• The patient is instructed to stand from the chair and walk three metres, turn around, return to chair and sit down.
  • Normally, a patient can manage this within 10 seconds.
  • The timing is not as important as the observation of sitting-to-stand, gait, turning and how the person manages the task.

Single-leg stance

  • Observe the patient standing on one leg on a firm surface with their eyes open for 10 seconds, and repeat this assessment two more times.
    • Score 1: Complete three trials successfully.
    • Score 2: Complete one or two trials successfully.
    • Score 3: Unable to complete any trials.
    • A score of 2 or 3 indicates significant sensory and strength impairment.

Sternal push

  • This test evaluates the ability of the patient to respond to an external stress.
  • The patient stands with their feet comfortably together and the examiner delivers a push to the sternum.
  • Normally, a patient can recover from this by invoking postural support muscles.
  • A patient who needs to take a few steps backward to adjust is at risk of falls.
  • A patient who appears to make no adjustment and fall backwards is at high risk.
  • This test should be carefully administered with staff placed to catch the patient.

​Shoulder tug

  • The patient stands with feet comfortably close together and eyes open.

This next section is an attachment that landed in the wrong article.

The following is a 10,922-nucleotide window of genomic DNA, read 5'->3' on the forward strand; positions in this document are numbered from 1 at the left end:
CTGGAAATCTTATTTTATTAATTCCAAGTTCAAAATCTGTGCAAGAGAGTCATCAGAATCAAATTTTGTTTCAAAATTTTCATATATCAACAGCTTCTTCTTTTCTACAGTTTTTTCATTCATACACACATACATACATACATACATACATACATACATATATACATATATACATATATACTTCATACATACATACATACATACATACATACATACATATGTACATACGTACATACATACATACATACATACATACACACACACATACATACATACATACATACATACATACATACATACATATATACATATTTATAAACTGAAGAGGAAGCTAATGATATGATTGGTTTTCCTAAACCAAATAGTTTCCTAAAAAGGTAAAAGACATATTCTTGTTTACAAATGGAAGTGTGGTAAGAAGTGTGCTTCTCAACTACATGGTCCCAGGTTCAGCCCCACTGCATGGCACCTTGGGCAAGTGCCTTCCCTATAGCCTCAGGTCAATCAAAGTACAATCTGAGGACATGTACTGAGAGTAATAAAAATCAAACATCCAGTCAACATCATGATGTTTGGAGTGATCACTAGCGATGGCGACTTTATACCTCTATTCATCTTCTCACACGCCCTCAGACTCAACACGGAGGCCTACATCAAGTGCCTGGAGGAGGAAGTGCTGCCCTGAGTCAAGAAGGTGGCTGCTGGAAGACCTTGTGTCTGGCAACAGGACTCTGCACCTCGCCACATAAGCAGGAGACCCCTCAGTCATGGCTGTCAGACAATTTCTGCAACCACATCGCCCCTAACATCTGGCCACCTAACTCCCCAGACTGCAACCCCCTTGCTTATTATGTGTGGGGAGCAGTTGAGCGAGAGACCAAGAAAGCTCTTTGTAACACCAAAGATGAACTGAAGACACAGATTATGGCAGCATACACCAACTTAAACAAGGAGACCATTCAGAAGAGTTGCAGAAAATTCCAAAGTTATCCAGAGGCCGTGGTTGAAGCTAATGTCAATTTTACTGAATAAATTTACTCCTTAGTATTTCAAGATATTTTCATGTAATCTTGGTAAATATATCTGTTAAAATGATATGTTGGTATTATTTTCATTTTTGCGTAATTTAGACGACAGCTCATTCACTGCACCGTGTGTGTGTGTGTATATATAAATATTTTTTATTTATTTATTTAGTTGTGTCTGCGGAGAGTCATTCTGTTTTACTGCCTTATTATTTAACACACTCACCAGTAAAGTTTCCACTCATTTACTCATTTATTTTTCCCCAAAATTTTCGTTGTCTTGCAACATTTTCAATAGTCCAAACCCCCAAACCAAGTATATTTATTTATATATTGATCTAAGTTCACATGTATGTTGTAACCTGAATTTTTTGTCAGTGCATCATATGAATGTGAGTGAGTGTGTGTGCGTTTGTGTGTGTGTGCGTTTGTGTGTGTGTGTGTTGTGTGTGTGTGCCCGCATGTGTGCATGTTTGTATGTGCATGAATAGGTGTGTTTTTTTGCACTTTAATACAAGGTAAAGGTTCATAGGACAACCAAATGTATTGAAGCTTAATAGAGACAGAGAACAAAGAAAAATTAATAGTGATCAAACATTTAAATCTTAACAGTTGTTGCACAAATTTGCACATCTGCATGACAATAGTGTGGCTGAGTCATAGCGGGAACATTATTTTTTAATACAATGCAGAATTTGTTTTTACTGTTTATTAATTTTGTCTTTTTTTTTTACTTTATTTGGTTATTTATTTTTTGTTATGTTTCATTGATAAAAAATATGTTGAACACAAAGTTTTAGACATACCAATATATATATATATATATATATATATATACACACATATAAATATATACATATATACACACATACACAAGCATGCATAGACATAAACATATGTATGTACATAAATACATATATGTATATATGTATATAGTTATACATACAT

• The examiner stands behind the patient, provides a warning, and delivers a brief tug backward to both shoulders.
  • If the patient falls, they will fall into the arms of the examiner.
  • Failing this test means the patient is at risk of falls.

Tandem gait or heel–toe walking

  • The patient is asked to walk in a straight line placing one foot immediately in front of the other, heel to toe
  • This requires the patient to walk with a narrow support base.
  • This test can uncover cerebellar, brain stem and cerebellar tract disorders.

Functional reach

  • The ability of the patient to reach in any direction outside of their base of support is important for independent domestic living.
  • A standardised version of this test is available; however, simple observation of the patient’s ability to reach objects can be very informative.

Referral to physiotherapy

It may be prudent to refer the patient to a physiotherapist for a more detailed assessment of gait, which can identify the source of many gait problems.

Pathology

Depending on the various examination findings, the following investigations may be relevant:

  • Full blood count
  • Urea, creatinine, electrolytes
  • Magnesium, calcium
  • Hemoglobin A1c (HbA1c)
  • Thyroid function tests
  • Liver function tests
  • Vitamin B12, folate
  • Electrocardiography
  • Echocardiogram
  • Vitamin D
  • Tilt testing
  • Imaging

Diagnostic considerations

There are several important specific conditions to consider with falls:3,7,8,9,10,11

  • Neurological conditions
    • Cervical myelopathy
    • Peripheral neuropathy
    • Lumbar stenosis
    • Cerebellar ataxia
    • Parkinson’s disease and related syndromes
    • Dementia
  • Cardiovascular
    • Vasovagal syndrome
    • Orthostatic hypotension
    • Carotid sinus hypersensitivity
    • Cardiac rhythm disturbances
  • Vestibular
    • Vestibular disease
    • Cervical vertigo: osteoarthritis of the neck

Management

The overall management of older people who regularly fall, or who are at risk of falls is illustrated in Figure 1.